The two of them continued to struggle to the bottom of the stairs.
‘How do you know he’s dead and not drunk?’ I managed to splutter.
Michael looked at me as if I was some retarded child.
‘I’m a second year veterinary student I know how to tell the difference between dead and dead drunk.’ He was now slightly out of breath.
‘I gave him CPR and mouth to mouth resuscitation but he’s definitely pegged it.’
I was not sure how much experience he had with intoxicated animals, but I was prepared to take his word for it, not having any medical experience, apart from my two years of dental nursing.
‘You still have to put him back, Michael. It’s a criminal offence to move a dead body.’
I was practically sure I was right on that one. He shrugged, and the two lads turned around and lugged the body back into the lounge. I rushed off to the office and called an ambulance, asking them to come as quickly as possible just in case Michael’s diagnosis was not correct. I was dreading a post-mortem indicating that the man had died from the revival attempts, and not before.
I dashed back to the lounge and got them to show me which chair the man had been sitting in and we placed him back in approximately the same position. Satisfied that he looked undisturbed, I told the boys to stay there, so that they could answer the inevitable official questions.
I returned to the dining room and found Patrick and the organiser of the weekend party enjoying a lively conversation at one of the tables. I motioned them both to come with me and with puzzled expressions, they followed me back into the hall.
‘I am afraid that one of your guests appears to have passed away in the lounge.’ I tried to be as gentle as possible with this traumatic news.
‘Passed out more like it.’ The organiser, a cheerful red head, laughed.
I didn’t respond to his hilarity and he realised by my expression that it was perhaps more serious than he thought.
‘Who the hell is it,’ he demanded, wiping his forehead with the back of his hand.
I had no idea who it was, and suggested that we go and find out. We tiptoed for some reason, into the lounge, as if we might disturb the corpse collapsed in one of the easy chairs.
The two boys were still standing guard and were looking suitably sombre.
‘Jesus Christ! It’s old Jarvis, our Chairman.’ Now he really did look worried.
‘His wife will kill me. He has a weak heart and I promised I wouldn’t let him drink too much, or get over excited.’
He looked at me pleadingly. ‘Are you sure he’s dead and not just drunk?’
I assured him that Michael, who in fact was a trained lifeguard as well as being a partly trained vet, had administered CPR to Mr. Jarvis and that he was more than capable to determining whether the person was dead or alive.
I asked if there was a doctor with the party, but our insurance friend said there was nobody with medical training with them. I made a mental note to make sure that more of our own staff were trained in resuscitation methods over the coming weeks. Patrick put an arm around the man’s shoulders. They had known each other for several years and they were obviously friends.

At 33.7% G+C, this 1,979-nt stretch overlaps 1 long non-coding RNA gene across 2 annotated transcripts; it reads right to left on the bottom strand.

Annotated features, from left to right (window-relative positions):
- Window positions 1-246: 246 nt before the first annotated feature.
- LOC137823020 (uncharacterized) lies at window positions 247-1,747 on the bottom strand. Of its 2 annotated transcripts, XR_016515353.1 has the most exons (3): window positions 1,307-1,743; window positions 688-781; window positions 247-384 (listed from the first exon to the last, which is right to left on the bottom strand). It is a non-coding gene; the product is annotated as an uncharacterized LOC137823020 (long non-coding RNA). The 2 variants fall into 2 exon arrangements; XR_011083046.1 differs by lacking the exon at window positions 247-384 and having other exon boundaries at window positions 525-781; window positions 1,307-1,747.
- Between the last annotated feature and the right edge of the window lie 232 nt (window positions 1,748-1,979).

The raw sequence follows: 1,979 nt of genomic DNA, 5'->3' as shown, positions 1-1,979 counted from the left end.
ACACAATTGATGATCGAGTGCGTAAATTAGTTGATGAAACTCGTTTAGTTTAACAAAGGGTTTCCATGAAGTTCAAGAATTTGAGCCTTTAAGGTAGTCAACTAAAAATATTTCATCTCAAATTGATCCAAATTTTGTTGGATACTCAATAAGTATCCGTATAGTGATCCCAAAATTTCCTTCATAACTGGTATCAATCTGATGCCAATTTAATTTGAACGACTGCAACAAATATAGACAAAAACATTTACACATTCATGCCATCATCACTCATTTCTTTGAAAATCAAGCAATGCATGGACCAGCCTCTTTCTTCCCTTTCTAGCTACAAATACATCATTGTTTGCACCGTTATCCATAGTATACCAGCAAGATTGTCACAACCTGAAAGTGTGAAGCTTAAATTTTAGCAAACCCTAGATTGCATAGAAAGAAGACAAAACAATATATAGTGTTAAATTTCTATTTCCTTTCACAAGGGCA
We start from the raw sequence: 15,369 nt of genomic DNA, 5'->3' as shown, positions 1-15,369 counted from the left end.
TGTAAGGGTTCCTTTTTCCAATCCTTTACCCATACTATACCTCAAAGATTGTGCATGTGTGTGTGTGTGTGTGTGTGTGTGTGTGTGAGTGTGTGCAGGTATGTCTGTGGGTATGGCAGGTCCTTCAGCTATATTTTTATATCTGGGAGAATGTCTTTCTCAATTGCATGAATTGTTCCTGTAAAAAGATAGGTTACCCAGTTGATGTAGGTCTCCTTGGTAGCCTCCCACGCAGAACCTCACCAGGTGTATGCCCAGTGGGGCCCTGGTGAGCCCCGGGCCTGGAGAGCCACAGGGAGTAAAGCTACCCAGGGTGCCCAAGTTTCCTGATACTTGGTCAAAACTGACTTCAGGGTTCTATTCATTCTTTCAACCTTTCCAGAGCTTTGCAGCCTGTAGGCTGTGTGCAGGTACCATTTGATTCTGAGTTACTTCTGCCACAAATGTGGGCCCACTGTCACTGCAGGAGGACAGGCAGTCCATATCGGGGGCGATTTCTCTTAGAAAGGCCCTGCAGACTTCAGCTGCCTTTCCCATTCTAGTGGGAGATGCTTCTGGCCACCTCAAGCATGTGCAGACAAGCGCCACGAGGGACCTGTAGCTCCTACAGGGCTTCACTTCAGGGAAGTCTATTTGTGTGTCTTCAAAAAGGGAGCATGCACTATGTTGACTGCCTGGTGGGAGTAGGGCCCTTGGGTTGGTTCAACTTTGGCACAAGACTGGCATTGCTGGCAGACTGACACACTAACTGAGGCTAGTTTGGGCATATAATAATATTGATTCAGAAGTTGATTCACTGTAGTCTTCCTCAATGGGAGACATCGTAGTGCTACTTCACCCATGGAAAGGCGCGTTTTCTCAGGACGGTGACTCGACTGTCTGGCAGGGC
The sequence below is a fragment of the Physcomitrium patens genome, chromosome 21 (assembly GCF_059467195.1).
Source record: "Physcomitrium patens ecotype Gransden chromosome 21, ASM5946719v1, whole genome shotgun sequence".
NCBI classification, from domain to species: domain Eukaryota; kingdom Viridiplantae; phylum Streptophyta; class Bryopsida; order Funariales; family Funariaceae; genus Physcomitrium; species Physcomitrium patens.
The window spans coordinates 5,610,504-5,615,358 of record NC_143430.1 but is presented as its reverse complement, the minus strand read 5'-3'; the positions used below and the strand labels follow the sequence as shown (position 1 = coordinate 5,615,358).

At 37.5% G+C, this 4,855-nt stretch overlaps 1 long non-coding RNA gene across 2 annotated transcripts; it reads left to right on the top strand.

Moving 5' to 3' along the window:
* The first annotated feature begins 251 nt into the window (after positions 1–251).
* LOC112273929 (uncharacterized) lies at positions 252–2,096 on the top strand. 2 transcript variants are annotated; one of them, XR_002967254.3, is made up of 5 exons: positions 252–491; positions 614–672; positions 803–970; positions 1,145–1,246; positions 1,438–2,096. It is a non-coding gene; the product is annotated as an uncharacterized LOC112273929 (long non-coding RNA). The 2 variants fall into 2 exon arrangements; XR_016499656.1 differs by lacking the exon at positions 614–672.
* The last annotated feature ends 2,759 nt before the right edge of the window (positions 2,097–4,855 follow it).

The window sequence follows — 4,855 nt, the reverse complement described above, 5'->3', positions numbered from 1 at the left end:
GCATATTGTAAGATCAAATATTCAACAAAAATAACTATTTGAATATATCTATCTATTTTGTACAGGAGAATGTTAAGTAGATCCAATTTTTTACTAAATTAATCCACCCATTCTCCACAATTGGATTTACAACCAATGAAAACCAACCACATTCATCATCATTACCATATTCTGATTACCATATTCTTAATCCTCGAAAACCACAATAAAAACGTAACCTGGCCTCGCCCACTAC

‘Come on Daniel, we need to get somebody official here to sort this out. I think it will probably be an end to the party for the weekend, so we need to let everyone know. You also need to contact his wife and let her know the score.’
‘Perhaps we could move him up to his bedroom and pretend we didn’t find him until the morning, that way his wife will never know he’s been drinking again?’ Daniel appealed to us all as we stood around the body.
Michael looked over at me and gave a wink and a shrug of his shoulders. I couldn’t believe it, here was this poor man, dead in a strange hotel lounge and all everyone wanted to do was put him out of the way and let some poor chambermaid find him stone cold in bed in the morning. Men!
At least Patrick was having none of it and asked me to call an ambulance. I assured him that one was already on its way, so that put paid to any idea of putting Mr. Jarvis to bed for another night’s sleep. Sure enough, on cue, we heard a siren coming up the driveway and we all went into the hall to wait for the ambulance crew to confirm the sorry state of Mr. Jarvis’ health.
I showed them into the lounge and we looked on as they made their examination.
‘I am afraid the gentleman is dead.’ One of the attendants announced redundantly.
‘We’ll take it from here, but we will need some details from you first.’
We all sighed with relief, and handed over the responsibility for the deceased to the professionals. Daniel meanwhile knocked back a large brandy before telephoning Mrs. Jarvis with the bad news. I hope he had plenty of insurance.
The next morning the party of fifty departed a day early. Not a terrific start to the season, but a dramatic one.
I had made no mention to anyone about Michael and his assistant’s efforts to remove the body, only that they had made heroic attempts to revive him. While they publicly polished their halos, I had strong words with them about the rights and wrongs of dealing with guests, dead or alive. I wondered if this event was going to set the scene for the rest of the season but, thankfully, on the whole, the next few months passed without losing any more guests in this way.
That is not to say that we did not have the odd moment when death was too good for some guests who seemed to think that paying for a room entitled them to attention far above and beyond the call of duty.
©Sally Cronin Just an Odd Job Girl
One of the reviews for the book
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Thanks for dropping in and as always your feedback is very welcome. Sally.
I hope you will join me again tomorrow for another chapter in Imogen’s colourful work history.